Tuesday, May 26, 2015

Cannes 1995: Day 10: May 26

Underground, Serbia/France/Germany, dir. Emir Kusturica

A very sad anecdote in Citizen Cannes, the memoir by longtime festival director Gilles Jacob, finds Serbian film director Emir Kusturica spotting Francis Ford Coppola in the airport after the 1996 festival, where Coppola presided over the jury.  Kusturica is over the moon to meet one of his filmmaking idols, and also to share in their very rare status as two of only three men (at that time) to have scooped two Palmes d'or. He approaches Coppola, fawns over him, attempts to establish fellow feeling. Coppola has never seen his movies, and indeed has no idea who he is. Kusturica keeps throwing him lifelines, establishing his credentials as a globally renowned cineaste, while humbly expressing his feelings of inferiority in present company. Coppola just can't get interested, and never figures out who he's talking to. Jacob offers the story as an emblem of American ignorance, retaining absolutely no idea of what cinema means or who produces it outside of Hollywood's confines. And indeed, you'd love to live in the world where a movie as ambitious, as outsized, as risky and huge as Underground endowed its maker with worldwide renown . . . to fellow luminaries in his field, at the very least. Kusturica has his complexities, to be sure, as both an artist and, from what I understand, as a person, but to Coppola he may as well have been Edward D. Wood, Jr.

At least Jeanne Moreau's jury showed greater appreciation for Underground. Indeed, it's hard to imagine a better day for a Cannes competition than this one: two emblematic works by two figures prominent enough to later lead their own juries. In virtues and even in what I'd call their flaws, Underground and Ed Wood both seem to embody every hope their eccentric auteurs could have harbored for them, and both of them function, implicitly or explicitly, as valentines to a form that keeps thriving, even amid the devastations of land and people, even amid the merry assaults of the utterly talentless ...

(Main Competition: Serbia/France/Germany, dir. Emir Kusturica)

My Response: "Lusty, impressively panoramic-surrealist view of Yugoslavian chaos as total war, eternal return, perverse metatheater ..." Grade: A–

Ivan Albertson's Review: "... It's never less than exuberant; it’s just that Kusturica's ambition extends beyond making a Marx Brothers movie in German-occupied Yugoslavia, which happens to be the movie he’s most adept at making ..." Rating: ★★★½

Tim Brayton's Review: "The Palme d'Or winner, and it's easy to see why: the film's study of war's effect on the 20th century is spiked with humor, black as the heart of a collapsed sun, that repeatedly knocks it around the head with a psychotic carnivalesque flair ..." Rating: 9/10

Amir Soltani's Review: "With biting humour and at a relentlessly energetic pace, Underground draws a historical map of Yugoslavia through the 20th century that is at once accessible and precise, heartfelt and bitter, and prescient and timeless. A masterpiece." Grade: A

Ed Wood
(Main Competition: USA, dir. Tim Burton)

My Response: "Perfectly suits Burton's oddball empathy while passing off stylistic limits as homage. Very sweet if hardly without flaws ..." Grade: B+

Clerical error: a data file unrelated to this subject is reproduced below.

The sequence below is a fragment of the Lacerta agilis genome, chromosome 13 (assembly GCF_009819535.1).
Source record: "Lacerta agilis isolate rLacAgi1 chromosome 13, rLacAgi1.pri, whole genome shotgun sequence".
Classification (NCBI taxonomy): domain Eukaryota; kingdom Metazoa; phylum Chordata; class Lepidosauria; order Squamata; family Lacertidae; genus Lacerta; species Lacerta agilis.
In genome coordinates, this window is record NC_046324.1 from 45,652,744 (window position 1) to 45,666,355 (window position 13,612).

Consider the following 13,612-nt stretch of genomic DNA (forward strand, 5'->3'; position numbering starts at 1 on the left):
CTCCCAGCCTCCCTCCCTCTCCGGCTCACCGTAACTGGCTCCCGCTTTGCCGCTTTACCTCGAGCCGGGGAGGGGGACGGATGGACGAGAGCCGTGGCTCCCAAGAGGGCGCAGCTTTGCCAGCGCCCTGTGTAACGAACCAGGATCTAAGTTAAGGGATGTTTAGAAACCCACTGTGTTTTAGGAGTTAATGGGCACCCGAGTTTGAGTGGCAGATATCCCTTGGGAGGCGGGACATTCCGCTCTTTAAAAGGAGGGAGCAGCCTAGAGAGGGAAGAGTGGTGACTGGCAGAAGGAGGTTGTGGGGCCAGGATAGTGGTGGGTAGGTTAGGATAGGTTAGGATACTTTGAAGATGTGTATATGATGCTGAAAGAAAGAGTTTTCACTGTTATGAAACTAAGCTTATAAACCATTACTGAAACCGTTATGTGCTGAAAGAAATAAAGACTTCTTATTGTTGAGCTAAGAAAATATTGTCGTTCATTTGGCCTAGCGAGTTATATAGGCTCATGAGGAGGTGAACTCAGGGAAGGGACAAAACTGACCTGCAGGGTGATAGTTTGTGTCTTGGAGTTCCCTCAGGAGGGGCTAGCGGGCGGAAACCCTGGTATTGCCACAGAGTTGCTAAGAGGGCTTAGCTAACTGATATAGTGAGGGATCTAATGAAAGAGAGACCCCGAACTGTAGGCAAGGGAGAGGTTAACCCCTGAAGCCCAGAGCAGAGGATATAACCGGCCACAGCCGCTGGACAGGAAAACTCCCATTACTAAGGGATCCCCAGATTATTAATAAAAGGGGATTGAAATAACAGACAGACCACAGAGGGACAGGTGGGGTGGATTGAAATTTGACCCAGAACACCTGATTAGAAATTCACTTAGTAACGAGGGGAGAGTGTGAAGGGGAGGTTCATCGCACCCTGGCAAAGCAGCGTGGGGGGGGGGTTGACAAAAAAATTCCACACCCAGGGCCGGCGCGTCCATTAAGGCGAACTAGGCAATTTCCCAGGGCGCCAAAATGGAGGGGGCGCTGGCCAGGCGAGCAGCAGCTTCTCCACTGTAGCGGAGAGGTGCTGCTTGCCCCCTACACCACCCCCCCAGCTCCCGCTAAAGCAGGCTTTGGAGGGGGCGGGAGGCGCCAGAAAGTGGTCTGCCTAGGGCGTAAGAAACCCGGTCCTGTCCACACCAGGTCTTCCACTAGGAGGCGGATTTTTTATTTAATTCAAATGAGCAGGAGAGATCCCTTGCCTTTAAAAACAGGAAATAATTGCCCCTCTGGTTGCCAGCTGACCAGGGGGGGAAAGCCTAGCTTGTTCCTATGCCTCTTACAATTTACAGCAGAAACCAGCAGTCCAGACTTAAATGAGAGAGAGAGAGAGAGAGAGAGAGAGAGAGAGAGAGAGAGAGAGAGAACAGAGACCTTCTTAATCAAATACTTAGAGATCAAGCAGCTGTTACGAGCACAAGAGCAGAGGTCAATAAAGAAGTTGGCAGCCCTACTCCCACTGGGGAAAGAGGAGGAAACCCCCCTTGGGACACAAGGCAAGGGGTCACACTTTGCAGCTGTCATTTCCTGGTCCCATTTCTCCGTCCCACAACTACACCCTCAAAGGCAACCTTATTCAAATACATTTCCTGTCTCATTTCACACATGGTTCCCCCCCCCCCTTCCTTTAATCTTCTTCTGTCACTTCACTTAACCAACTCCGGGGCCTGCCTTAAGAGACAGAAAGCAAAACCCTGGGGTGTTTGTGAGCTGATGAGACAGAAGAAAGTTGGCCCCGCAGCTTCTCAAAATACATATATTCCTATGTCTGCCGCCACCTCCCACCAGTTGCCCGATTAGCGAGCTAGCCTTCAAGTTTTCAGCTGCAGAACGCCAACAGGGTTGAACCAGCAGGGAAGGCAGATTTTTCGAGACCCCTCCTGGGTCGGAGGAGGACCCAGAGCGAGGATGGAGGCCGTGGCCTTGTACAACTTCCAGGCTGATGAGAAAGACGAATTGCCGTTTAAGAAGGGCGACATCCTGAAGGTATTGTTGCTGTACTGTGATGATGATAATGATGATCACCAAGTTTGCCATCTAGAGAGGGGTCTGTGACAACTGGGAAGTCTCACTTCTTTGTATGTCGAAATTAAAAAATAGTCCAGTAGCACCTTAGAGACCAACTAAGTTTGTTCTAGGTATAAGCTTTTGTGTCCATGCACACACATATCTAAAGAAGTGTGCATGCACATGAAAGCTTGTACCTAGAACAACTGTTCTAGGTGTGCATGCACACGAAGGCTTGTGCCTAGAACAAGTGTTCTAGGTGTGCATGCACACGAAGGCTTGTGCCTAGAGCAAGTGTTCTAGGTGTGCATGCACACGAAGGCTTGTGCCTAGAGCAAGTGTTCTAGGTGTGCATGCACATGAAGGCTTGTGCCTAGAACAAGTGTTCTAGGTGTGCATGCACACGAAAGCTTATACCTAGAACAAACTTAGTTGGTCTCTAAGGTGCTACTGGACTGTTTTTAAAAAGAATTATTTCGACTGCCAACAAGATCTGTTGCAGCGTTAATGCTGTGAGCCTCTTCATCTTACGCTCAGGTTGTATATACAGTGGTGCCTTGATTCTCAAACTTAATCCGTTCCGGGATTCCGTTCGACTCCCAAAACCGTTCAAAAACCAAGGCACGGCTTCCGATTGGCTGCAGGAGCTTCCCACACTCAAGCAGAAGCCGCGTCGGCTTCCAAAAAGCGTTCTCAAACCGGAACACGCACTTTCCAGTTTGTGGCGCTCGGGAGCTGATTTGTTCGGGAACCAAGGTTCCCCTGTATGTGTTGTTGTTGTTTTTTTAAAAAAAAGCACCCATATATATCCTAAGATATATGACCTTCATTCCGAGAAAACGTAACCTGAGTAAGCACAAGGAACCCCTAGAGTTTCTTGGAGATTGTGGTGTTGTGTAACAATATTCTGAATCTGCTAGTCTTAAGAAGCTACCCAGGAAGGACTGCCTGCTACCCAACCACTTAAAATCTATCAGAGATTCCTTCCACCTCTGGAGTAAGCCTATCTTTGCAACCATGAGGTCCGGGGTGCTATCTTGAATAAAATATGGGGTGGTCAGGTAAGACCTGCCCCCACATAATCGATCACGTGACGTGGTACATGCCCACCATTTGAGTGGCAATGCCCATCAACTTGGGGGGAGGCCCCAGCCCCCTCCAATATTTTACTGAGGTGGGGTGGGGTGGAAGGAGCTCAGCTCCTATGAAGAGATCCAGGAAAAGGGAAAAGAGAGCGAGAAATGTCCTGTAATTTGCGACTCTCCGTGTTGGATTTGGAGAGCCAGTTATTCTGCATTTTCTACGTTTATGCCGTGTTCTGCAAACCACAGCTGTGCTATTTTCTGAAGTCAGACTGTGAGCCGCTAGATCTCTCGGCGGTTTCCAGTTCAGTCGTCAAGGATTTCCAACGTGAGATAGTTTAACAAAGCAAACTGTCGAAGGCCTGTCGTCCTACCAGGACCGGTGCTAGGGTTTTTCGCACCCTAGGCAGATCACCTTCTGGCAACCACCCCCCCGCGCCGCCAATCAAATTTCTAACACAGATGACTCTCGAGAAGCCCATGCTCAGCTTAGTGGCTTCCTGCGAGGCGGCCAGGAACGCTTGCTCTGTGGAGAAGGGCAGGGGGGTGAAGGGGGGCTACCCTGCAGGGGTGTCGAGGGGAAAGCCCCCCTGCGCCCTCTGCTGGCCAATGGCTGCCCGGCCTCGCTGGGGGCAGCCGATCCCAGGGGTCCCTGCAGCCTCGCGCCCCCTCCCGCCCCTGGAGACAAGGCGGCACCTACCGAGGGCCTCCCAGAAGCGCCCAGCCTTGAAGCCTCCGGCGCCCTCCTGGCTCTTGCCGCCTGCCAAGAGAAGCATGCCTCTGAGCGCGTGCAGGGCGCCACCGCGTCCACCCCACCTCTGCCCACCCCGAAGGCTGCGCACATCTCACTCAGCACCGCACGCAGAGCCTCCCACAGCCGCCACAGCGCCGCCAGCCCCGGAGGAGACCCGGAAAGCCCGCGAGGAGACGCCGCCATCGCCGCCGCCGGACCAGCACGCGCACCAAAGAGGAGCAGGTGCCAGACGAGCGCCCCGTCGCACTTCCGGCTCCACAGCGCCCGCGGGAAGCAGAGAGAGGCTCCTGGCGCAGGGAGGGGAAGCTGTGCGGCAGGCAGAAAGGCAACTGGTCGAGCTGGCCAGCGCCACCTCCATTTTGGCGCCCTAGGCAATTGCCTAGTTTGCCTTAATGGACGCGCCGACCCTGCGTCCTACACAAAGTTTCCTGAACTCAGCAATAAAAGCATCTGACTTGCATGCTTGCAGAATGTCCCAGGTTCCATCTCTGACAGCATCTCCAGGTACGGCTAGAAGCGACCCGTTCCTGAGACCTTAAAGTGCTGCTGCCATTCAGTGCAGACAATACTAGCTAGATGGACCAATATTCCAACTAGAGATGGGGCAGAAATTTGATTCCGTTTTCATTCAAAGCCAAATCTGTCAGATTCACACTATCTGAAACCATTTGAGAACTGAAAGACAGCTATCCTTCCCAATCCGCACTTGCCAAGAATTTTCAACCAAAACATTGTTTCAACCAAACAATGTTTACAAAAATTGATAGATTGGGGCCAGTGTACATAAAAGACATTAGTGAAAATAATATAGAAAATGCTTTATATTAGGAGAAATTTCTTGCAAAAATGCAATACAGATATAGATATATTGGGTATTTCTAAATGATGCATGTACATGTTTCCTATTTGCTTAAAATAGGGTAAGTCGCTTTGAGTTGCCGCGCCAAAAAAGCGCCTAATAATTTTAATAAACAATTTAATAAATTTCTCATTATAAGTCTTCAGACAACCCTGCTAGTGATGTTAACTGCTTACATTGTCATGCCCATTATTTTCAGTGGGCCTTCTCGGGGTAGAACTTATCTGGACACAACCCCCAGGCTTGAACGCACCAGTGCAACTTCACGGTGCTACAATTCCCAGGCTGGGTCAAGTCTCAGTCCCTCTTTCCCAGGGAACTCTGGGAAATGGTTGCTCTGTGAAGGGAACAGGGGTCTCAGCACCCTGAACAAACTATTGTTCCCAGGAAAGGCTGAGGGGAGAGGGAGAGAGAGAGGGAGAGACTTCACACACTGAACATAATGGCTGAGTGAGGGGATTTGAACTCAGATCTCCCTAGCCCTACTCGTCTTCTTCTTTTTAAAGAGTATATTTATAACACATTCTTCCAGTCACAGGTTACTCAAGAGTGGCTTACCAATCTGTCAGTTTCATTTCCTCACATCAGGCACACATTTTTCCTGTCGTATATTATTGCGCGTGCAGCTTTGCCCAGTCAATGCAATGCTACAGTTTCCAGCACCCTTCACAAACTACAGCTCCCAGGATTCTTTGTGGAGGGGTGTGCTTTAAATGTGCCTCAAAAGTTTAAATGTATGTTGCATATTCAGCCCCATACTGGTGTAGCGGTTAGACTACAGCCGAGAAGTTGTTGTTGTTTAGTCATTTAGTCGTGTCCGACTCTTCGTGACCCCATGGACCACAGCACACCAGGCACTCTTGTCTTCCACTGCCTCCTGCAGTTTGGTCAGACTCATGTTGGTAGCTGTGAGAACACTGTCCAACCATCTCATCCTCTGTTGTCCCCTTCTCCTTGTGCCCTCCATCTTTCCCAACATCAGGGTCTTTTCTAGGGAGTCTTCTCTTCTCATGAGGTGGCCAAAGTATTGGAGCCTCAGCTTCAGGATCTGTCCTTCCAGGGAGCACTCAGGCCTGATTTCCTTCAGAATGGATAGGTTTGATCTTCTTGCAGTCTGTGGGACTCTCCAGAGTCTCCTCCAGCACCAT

Ivan Albertson's Review: "... Burton’s broad, zippy style seems to have been adopted without a great deal of thought. It doesn’t resemble the films I’ve seen from Wood in any way, even if you account for a massive production upgrade, and it encourages the actors to repeat many of the same notes." Rating: ★★★

Tim Brayton's Review: "... An unrestrained love for old movies and the gaudiest kitsch of the '50s permeates every set, performance, and note of Howard Shore's superlative score, leaving it less a straightforward biopic of the notorious low-budget director Edward D. Wood, Jr, than an inside-out journey through his dementedly sunny worldview ..." Rating: 10/10

Amir Soltani's Review: "A remnant of a time when Burton was still capable of making films that expressed human emotions, full of nostalgia for the simpler times of the past—the perennial state of Hollywood in any era—and, like Wood himself, genuine love for the medium ... " Grade: B+

Things to Do in Denver When You're Dead
(Un Certain Regard: USA, dir. Gary Fleder)

My Response: "Strenuous. Was ever a script so proud of itself? As ever, Garcia cannot get us on his side ..." Grade: C

Tim Brayton's Review: "... The film lacks the bent humor of even the most flailing wannabe Tarantino pictures, and it has barely a trace of visual style or filmmaking energy, which not merely permits but practically begs us to notice how little substance it has as a story ... " Rating: 5/10

Coming tomorrow: The last full day of Competition, but don't start packing your bags early. The last two Palme contenders to premiere on the Croisette have proved to have greater longevity in film culture than just about any of their competitors ...

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Anonymous Roark said...

I'm still wrestling with my response to Underground (which I sought out specifically to watch in time for this project, after meaning to see it for years and years - so thanks for the nudge). On the one hand, I was very impressed with the historical perspective and epic sweep of Kusturica's vision, no matter how controversial. On the other, the whole manic comedic mode that much of the film operates in - people screaming, throwing plates, faster and faster, whirling around, with that damn music droning on and on - is nails on a chalkboard excruciating for me after a little while (it's not just this movie, either, I find much of Amarcord unwatchable for the same reason). I feel very schitzy about this one. So much to admire. So much to despise.

11:27 PM, May 26, 2015  

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